Getting it right with corporate philanthropy: Modeling new ways of giving
16 Nov 2022
Around the world, as civic space shrinks and new restrictions around external funding are introduced by governments, community philanthropy organizations are increasingly turning their attention towards the possibilities offered by corporate philanthropy. But beyond simply filling a funding gap, these relationships are equally about engaging new and different actors in building strong communities. In this GFCF partner-led learning session, the Haiti Community Foundation and Kilimani Project Foundation in Kenya shared their experiences of engaging with corporate philanthropy.
The Kilimani Project Foundation was established in 2012 by a group of Kilimanians – residents, artists, urban planners and business owners – who were concerned that Kilimani’s physical environment was changing rapidly, without considering the vision and voice of the community. The foundation is structured as a membership organization and currently counts 600 Kilimani businesses and residents as members. The foundation’s priorities are entirely defined and driven by the membership. Beyond identifying community problems, the foundation supports the community in developing its own solutions to local issues – moving from “from agony to agency” as the Kilimani Project Foundation’s Executive Director, Wanjiru Kanyiha, described it. Incorporating local businesses and business owners in the foundation’s membership is a deliberate strategy to bring these actors into the fold of the organization’s activities, ensuring they are aware of the foundation’s existence and activities. Wanjiru noted that it gives them “a space within the community where they can plug in and contribute to building Kilimani.”
“Building meaningful partnerships based on co-creating solutions to community issues is what takes these relationships to the next level.”
Building meaningful partnerships based on co-creating solutions to community issues is what takes these relationships to the next level. This involves understanding businesses’ ethos and objectives, and trying to find common ground and interests. The foundation has understood over its decade of work that any investment in community development is most successful when areas of mutual concern can be identified by the players involved. Wanjiru offered several examples of such cooperation with local businesses:
- Mawa to Maendeleo Programme: COVID-19 affected the livelihoods of numerous groups in Kilimani, including domestic workers who suddenly found themselves out of work as households shut down in fear of the virus spreading. The foundation quickly mobilized corporate support and, over the first six weeks of the pandemic, purchased food rations and other basic necessities for 200 vulnerable domestic workers and their families with corporate donations. Going beyond immediate support, the programme then involved domestic workers in the production of hand wash and sanitizers – with corporate donors donating the needed supplies and resources – and provided these individuals with a daily wage. The foundation’s existing relationships with corporates allowed for this programme to come together rapidly, in a moment of great community need.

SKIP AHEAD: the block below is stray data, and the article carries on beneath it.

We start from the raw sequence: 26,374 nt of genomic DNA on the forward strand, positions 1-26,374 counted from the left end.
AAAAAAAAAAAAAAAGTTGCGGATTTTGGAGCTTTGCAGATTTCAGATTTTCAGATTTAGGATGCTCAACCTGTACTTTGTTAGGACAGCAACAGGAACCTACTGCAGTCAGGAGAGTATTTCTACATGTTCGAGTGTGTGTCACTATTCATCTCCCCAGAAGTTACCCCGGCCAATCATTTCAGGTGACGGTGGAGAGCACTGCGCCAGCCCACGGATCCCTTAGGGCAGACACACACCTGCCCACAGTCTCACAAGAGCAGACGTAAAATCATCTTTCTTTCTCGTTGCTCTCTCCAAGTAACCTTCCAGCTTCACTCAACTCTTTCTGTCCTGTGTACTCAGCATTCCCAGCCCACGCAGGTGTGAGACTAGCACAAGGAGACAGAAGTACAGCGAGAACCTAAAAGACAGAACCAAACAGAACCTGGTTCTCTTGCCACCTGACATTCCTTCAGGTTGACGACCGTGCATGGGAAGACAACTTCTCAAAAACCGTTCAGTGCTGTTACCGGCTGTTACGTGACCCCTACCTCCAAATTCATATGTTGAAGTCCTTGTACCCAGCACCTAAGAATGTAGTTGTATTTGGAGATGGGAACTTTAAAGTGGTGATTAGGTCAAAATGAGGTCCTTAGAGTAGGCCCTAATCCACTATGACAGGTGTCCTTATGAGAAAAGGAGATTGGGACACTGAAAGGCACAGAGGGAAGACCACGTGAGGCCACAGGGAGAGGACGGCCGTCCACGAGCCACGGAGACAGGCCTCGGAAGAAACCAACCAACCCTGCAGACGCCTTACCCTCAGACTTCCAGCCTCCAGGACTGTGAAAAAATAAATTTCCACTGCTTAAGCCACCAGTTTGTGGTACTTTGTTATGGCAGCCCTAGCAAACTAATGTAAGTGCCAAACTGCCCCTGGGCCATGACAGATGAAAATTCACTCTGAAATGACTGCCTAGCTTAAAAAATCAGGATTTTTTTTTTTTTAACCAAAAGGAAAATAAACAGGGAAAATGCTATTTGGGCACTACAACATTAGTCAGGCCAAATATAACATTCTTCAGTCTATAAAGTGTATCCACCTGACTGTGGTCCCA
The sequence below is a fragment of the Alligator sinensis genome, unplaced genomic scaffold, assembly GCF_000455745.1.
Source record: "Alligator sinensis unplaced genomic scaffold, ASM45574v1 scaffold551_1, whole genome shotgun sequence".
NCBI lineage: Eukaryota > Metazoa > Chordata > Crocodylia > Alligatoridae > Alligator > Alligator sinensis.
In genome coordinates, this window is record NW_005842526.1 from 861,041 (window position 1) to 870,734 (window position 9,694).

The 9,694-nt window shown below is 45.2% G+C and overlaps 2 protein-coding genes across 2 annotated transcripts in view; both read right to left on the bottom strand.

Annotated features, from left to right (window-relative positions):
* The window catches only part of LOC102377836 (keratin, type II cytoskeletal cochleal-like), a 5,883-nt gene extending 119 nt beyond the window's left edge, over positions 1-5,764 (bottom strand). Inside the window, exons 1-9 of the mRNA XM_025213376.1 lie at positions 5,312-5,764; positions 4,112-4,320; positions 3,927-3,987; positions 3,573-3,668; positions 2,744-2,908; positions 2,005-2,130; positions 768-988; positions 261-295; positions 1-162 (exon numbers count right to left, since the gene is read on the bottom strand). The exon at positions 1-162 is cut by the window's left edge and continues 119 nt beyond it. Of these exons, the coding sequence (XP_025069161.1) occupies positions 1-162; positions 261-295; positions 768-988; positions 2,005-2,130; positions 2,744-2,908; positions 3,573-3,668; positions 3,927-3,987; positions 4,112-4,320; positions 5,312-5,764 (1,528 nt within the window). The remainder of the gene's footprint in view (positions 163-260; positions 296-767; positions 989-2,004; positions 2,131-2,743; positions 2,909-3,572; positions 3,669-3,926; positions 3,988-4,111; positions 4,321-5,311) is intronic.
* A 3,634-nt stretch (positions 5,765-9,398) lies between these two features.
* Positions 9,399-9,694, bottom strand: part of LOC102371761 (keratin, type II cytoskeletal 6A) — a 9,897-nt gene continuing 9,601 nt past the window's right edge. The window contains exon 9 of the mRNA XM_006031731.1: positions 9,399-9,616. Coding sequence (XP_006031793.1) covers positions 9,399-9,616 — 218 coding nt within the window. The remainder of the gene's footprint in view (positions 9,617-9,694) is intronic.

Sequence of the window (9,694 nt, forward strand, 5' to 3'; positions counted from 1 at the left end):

- Kilimani Campaign Posters Clean-Up: During general elections, candidate campaign posters are plastered on walls across Kilimani. This became a growing annoyance for businesses and residents alike, as campaign materials littered their properties. To solve this, five years ago the foundation began organizing an electoral poster clean-up day, bringing together residents and business owners. In addition to contributing their time, local businesses also provide the resources needed to support the clean-up. The clean-up day is now about much more than posters: it is a social cohesion exercise that brings together different groups from across Kilimani who might not otherwise mix. Elected leaders, by law, are also responsible for cleaning up their posters. Many attend these clean-up days, which gives residents and businesses a chance to meet and chat with newly elected officials.
- KiliPreneur Business Advisors: Beyond the provision of financial resources, the foundation also encourages local businesses to give back to Kilimani in different ways. This programme pairs local business owners and entrepreneurs in Kilimani. Business owners provide free advice to the entrepreneurs, particularly around financial literacy, scaling businesses and how to gain access to credit facilities. Wanjiru feels that it has been a particularly important experience for the business owners, as it changes their own perception of their place in the community: “They see themselves as problem solvers in Kilimani, not just coming to reap profits…but as real contributors within the space.”
Wanjiru readily admits that the foundation is still testing the most effective ways to engage with corporate donors. One strategy they are considering for the future is to develop a matching grants programme. Funding from corporate donors would match the amounts of foundation grants, dollar for dollar. With this, the foundation hopes to move away from traditional corporate social responsibility models, and to build more support for the social justice issues that lie at the core of the foundation’s work. But they feel that shifting towards new models of engagement takes time, as strong relationships based on trust and mutual interests must first be established. Though Wanjiru is clear on why community philanthropy organizations are aptly placed to bridge corporate and community interests: “Our strength lies in building networks.”
“…shifting towards new models of engagement takes time, as strong relationships based on trust and mutual interests must first be established.”
The Haiti Community Foundation emerged following the massive 2010 earthquake that hit the country. Its founders believed that traditional economic models and international development strategies had failed Haiti, and that a new way of “doing development” – with respect and dignity, and focused on inclusivity and fairness – must be possible. From the very beginning, the foundation brought together leaders from different sectors – civil society, government, religion, business etc. –to work on the development of a community foundation for Haiti. The result of more than two years of community consultations is that the foundation itself is a multi-stakeholder vision of how a local organization can begin to tackle Haiti’s social, political and environmental issues.